DnD: Beyond Stranger Things


Esther Derksen

Image of a brass 20-sided die on a character sheet in the sun. In the background are a dice bag and a notebook

Nancy Young, Collaborator

When you hear the words “Dungeons and Dragons”, you think of two things, Stranger Things and the 80’s. The problem is, is that DnD is not only so much more extensive now, but it is played differently now than when it was popular back in the 80’s. So, where did DnD come from and how is it played?  

To start with the basic history, DnD stands for Dungeons and Dragons. The concept of it was created back in 1972 by Gary Gygax and Dave Arneson and was originally created to be a fantasy role playing game that simulated medieval combat, but with a twist of magic, monsters, and puzzles. As the idea grew, it became more intricate and expansive and took copious amounts of inspiration from Lord of the Rings. They continued to pile together their ideas until they formed a detailed rulebook that would come to be called Dungeons and Dragons. They would also come together to form their own publishing company called Tactical Studies Rules Inc, TSR, that would publish DnD and put it on the path to popularity.  

   Playing DnD can be complicated or simple depending on the type of campaign you are participating in and/or how much creative liberty you want to take. To start with some of the fundamental parts of DnD, a campaign is a continued story or a set of stories that involves the same characters. This sense of a continued storyline allows for your character to experience character development and for your story to follow dramatic twists, turns, and overall adventure in real time. These campaigns can last anywhere from a few sessions spread out across weeks, or sessions continuing for years. There are such things as One-Shot Campaigns, which means that the campaign only continues for one session, reaching its beginning and end within that timeframe. To play DnD, you must have what is called a Dungeon Master, also known as a DM. A DM is the lead player in a campaign and does not have their own playable characters. Instead, they control the rules, narrate the surroundings to the other players, and describe actions and outcomes throughout the story. Though their job does not stop there. A DM oversees the creation of world elements, storyline, non-playable characters, quests, and the overall plot and goal of the campaign. This is where DnD can get complicated or simple depending on if the DM sticks to characters, settings, weapons, etc. that are in the Official Player’s Handbook or if they do what is called Homebrewing. Homebrewing is when a DM takes their own ideas for characters, world elements, equipment, creatures, and so on and so forth and inputs them into their campaign. Finally, a player in the campaign is someone who creates a full-fledged character, including backstory, personality, and basic characteristics, and roleplays as said character in a campaign making decisions and exploring the story put in place by the DM. The players’ decisions will affect how the story turns out and can affect what is developed and revealed throughout the campaign.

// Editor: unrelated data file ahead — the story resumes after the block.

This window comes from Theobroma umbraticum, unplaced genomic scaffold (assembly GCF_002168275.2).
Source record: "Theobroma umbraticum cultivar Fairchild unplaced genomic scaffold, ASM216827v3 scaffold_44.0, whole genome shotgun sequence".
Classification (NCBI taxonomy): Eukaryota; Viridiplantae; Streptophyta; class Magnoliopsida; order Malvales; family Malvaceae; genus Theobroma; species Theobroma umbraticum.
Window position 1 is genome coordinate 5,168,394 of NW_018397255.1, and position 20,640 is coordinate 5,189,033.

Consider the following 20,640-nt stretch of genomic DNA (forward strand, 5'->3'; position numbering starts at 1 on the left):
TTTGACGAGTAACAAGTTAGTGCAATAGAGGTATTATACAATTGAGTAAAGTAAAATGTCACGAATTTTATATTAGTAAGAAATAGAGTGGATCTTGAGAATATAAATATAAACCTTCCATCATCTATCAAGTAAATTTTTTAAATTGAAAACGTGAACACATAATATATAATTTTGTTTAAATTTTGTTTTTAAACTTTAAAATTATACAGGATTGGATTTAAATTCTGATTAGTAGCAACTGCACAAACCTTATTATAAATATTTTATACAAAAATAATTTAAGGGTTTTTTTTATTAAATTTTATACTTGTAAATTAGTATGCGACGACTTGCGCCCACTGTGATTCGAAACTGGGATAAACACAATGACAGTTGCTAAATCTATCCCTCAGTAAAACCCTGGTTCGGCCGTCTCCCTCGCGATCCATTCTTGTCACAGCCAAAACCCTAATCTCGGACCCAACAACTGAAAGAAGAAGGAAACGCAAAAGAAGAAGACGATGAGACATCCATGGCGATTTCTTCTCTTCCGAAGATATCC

With the roles out of the way, the actual mechanics of playing DnD can be simple. First a campaign needs to be created, this will usually be done by the DM. A campaign usually consists of 4-8 players, more or less players are possible, but this is the most common number. After a campaign is put together, the players should create what is called a character sheet. In this character sheet you will choose your race, such as elf, halfling, or human, class, such as sorcerer, cleric, or rogue, and your alignment, such as chaotic good, neutral evil, or lawful good. These characteristics will not only determine your character’s goals and backstory but are what will help you determine the strengths and weaknesses of your character as well. To continue to fill out your character sheet, you will refer to the most updated DnD Player’s Handbook, find your class and race, and follow the directions on how to fill out your strengths, weaknesses, spells, available weapons, health, and attacks. Once everyone in the campaign has a character sheet filled out, besides the DM, the campaign can begin its first session. While playing the campaign, the player and DM will use dice to determine the outcomes of actions, the chance of something occurring, and the difficulty of a task. Depending on what is being rolled for is what type of dice will be used, the most common one being a d20, d meaning dice and 20 meaning the number of sides. Throughout the game you will make decisions, interact with the world created, refer to the Handbook for guidance, and watch as your character grows or falls as the story continues.  

Overall, although Stanger Things re-popularized DnD, the game is so much more than is let on in the show. It is a game of fun, passion, filled with adventure that consists of losses, victories, creativity, decisions, wit, and community. DnD has continued to bring people together as friend groups as well as creating new friendships. It has consistently created an opportunity for self-expression and the sharing of ideas in a space where genuinely anything and everything can happen, and the only limit is that of the human imagination.